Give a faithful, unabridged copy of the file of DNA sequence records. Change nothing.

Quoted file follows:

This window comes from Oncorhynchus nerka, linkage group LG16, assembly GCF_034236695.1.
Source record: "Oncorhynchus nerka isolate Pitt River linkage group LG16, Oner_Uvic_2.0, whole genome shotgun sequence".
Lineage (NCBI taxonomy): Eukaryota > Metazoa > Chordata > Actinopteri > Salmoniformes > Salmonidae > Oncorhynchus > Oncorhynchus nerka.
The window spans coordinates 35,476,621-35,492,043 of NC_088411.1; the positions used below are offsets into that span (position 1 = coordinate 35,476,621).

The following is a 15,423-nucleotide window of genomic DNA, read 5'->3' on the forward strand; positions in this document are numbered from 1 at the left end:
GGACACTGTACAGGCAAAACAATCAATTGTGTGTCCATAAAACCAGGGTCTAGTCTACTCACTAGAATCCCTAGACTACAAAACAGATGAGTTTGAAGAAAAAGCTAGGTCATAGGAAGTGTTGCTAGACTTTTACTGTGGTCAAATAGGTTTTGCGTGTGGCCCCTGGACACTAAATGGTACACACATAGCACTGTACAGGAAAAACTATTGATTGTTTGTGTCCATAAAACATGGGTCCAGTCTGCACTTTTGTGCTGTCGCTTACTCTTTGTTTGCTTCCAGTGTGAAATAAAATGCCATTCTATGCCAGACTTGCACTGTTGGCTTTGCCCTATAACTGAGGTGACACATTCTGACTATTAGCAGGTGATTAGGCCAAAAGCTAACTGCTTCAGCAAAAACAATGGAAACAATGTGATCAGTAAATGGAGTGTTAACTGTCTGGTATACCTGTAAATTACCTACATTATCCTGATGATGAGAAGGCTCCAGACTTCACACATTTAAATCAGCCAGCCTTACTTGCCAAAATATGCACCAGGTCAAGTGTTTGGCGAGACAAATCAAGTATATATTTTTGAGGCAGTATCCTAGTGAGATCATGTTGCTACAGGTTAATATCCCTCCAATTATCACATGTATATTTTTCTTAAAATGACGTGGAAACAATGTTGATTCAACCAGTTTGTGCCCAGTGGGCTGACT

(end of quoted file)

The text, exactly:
This window comes from Oncorhynchus nerka, linkage group LG16, assembly GCF_034236695.1.
Source record: "Oncorhynchus nerka isolate Pitt River linkage group LG16, Oner_Uvic_2.0, whole genome shotgun sequence".
Lineage (NCBI taxonomy): Eukaryota > Metazoa > Chordata > Actinopteri > Salmoniformes > Salmonidae > Oncorhynchus > Oncorhynchus nerka.
The window spans coordinates 35,476,621-35,492,043 of NC_088411.1; the positions used below are offsets into that span (position 1 = coordinate 35,476,621).

The following is a 15,423-nucleotide window of genomic DNA, read 5'->3' on the forward strand; positions in this document are numbered from 1 at the left end:
GGACACTGTACAGGCAAAACAATCAATTGTGTGTCCATAAAACCAGGGTCTAGTCTACTCACTAGAATCCCTAGACTACAAAACAGATGAGTTTGAAGAAAAAGCTAGGTCATAGGAAGTGTTGCTAGACTTTTACTGTGGTCAAATAGGTTTTGCGTGTGGCCCCTGGACACTAAATGGTACACACATAGCACTGTACAGGAAAAACTATTGATTGTTTGTGTCCATAAAACATGGGTCCAGTCTGCACTTTTGTGCTGTCGCTTACTCTTTGTTTGCTTCCAGTGTGAAATAAAATGCCATTCTATGCCAGACTTGCACTGTTGGCTTTGCCCTATAACTGAGGTGACACATTCTGACTATTAGCAGGTGATTAGGCCAAAAGCTAACTGCTTCAGCAAAAACAATGGAAACAATGTGATCAGTAAATGGAGTGTTAACTGTCTGGTATACCTGTAAATTACCTACATTATCCTGATGATGAGAAGGCTCCAGACTTCACACATTTAAATCAGCCAGCCTTACTTGCCAAAATATGCACCAGGTCAAGTGTTTGGCGAGACAAATCAAGTATATATTTTTGAGGCAGTATCCTAGTGAGATCATGTTGCTACAGGTTAATATCCCTCCAATTATCACATGTATATTTTTCTTAAAATGACGTGGAAACAATGTTGATTCAACCAGTTTGTGCCCAGTGGGCTGACT